Nik Nanos publishes a poll about someone’s statistical standing in Canadian politics, and media people trust whatever it says. Or, at least, they publish the poll’s findings unchallenged, which more or less implies some kind of trust. It’s a real coup for a man whose industry has been bruised, broadly speaking, during elections of late. When Nanos puts out numbers, there is no immediate backlash, no universal doubt of his methods. His work stands tall.
Right now, Nanos is responsible for one of two important numbers that seem to have kicked off a year of prognostication in Canadian politics. His has to do with Stephen Harper’s future. The other has to do with Rob Ford.
Every year, Nanos puts out an end-of-year poll. He asks the country how happy it is with its government’s direction. This year, 55 per cent of respondents said the government’s headed in the wrong direction. That’s 28 per cent higher than last year, 27 per cent higher than the year before, and miles ahead of any year since Harper took power. It’s also a statistic repeated by any journalist who thinks the PM might be, or should be, feeling nervous. John Ivison, writing in today’s National Post, is just the most recent.
The other number-of-the-year belongs to Ipsos Reid, a polling firm with some major heft (among its other jobs, Ipsos crunches the numbers during Maclean’s Parliamentarians of the Year Awards). The firm took the temperature of Torontonians last month, and found that 61 per cent wouldn’t support the Toronto mayor’s reelection bid. That number’s found life for weeks, including the very day that Ford filed his candidacy for this fall’s election.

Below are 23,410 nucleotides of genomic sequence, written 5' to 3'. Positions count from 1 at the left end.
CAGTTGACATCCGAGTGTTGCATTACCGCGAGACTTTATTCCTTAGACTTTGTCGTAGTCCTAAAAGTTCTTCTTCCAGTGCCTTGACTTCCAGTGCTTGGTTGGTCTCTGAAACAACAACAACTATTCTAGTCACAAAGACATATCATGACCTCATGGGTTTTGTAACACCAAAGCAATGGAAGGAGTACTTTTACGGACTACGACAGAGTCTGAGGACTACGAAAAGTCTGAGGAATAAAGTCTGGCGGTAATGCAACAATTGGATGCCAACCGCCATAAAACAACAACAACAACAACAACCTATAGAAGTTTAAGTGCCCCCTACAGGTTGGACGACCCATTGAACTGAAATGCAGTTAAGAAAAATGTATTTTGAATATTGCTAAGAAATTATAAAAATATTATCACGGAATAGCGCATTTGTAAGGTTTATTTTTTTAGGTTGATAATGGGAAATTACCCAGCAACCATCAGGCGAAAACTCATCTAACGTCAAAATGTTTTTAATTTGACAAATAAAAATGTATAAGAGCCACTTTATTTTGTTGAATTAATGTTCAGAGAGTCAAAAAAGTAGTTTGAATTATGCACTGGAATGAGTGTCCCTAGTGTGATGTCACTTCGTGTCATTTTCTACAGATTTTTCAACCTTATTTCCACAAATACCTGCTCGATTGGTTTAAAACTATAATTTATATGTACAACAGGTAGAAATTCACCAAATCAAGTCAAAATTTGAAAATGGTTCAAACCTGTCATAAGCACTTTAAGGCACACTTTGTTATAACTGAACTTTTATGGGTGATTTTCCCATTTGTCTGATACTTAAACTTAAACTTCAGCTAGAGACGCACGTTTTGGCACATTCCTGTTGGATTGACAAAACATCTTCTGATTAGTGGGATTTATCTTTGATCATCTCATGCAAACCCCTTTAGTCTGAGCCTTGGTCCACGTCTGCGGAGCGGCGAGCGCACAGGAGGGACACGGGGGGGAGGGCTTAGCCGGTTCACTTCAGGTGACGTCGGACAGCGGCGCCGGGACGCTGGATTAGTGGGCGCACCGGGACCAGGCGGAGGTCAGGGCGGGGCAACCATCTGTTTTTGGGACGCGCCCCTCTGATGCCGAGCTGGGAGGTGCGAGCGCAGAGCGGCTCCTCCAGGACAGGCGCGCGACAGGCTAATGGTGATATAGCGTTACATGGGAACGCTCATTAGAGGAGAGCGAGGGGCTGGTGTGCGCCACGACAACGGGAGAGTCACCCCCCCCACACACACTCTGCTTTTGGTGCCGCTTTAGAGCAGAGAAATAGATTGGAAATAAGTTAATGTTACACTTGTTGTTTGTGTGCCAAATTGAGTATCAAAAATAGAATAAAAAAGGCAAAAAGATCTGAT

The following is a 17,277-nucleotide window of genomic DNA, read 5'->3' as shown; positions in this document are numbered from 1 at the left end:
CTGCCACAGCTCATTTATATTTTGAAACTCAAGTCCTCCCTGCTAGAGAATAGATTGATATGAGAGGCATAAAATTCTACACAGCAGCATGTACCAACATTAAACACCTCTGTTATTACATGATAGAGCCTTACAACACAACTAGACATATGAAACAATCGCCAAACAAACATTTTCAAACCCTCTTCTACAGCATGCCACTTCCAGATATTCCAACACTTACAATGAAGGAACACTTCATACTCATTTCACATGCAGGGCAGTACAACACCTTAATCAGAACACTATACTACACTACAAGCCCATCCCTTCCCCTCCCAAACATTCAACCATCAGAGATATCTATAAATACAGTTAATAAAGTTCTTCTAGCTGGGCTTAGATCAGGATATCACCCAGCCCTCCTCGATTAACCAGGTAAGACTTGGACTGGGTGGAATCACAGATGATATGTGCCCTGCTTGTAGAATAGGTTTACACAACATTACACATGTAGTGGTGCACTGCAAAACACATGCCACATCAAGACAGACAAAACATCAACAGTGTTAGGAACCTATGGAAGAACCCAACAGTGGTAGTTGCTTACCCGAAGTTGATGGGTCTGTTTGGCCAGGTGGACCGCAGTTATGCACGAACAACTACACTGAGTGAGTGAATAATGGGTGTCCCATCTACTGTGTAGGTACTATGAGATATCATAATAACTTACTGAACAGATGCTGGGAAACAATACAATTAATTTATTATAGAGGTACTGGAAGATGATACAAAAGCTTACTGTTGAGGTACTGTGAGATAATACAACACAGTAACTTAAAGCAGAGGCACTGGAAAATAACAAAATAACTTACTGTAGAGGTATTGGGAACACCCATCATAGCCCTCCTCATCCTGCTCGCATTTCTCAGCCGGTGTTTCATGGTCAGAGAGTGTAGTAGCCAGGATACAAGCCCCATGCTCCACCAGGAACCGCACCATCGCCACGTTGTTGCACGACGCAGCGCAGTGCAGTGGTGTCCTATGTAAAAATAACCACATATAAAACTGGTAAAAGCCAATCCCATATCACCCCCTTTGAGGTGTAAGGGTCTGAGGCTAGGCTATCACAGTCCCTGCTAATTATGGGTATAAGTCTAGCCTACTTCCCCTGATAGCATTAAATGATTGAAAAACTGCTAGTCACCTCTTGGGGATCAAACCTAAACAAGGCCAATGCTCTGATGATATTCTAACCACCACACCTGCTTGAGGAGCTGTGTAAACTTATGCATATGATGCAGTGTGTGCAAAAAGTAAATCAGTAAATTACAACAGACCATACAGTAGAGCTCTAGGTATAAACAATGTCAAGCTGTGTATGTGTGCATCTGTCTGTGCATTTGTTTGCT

Polls are snapshots in time. Every pollster will say so. The useful life of a single poll, given all the things that governments and their leaders do, and all the opinions voters keep and discard as events intervene, should be reasonably brief. Often, they are, as happens during election campaigns when polls pop up every day. But during these slower times, in between big events, not so much. Writers create narratives, and polls support narratives. Fifty-five and 61 are sure to be repeated, given how they bolster the popular framing of two men’s uncertain political futures, until flashier numbers come along. And they will. They always do.
What’s above the fold
|Globe||Outages have Newfoundland residents upset over a public utility’s priorities.|
||Ari Ben-Menashe will help a Libyan breakaway group gain recognition.|
|Star||Brampton’s mayor and her staff have racked up $185,000 in travel bills.|
|Citizen||A Canadian intelligence agency admits it “incidentally” spies on Canadians.|
|CBC||Toronto’s biggest airport cancelled all landings before 9 a.m. today.|
|CTV||A standoff near Vegreville, Alta. left Mounties injured and two men arrested.|
|NNW||Prime Minister Stephen Harper could call an early election in 2014.|
What you might have missed
|Near||A group of Canadian Shiites, detained in Egypt after a trip to Iraq, are now home.|
|Far||Mohamed Fahmy, a Canadian who works for Al Jazeera, is sitting in an Egyptian prison.|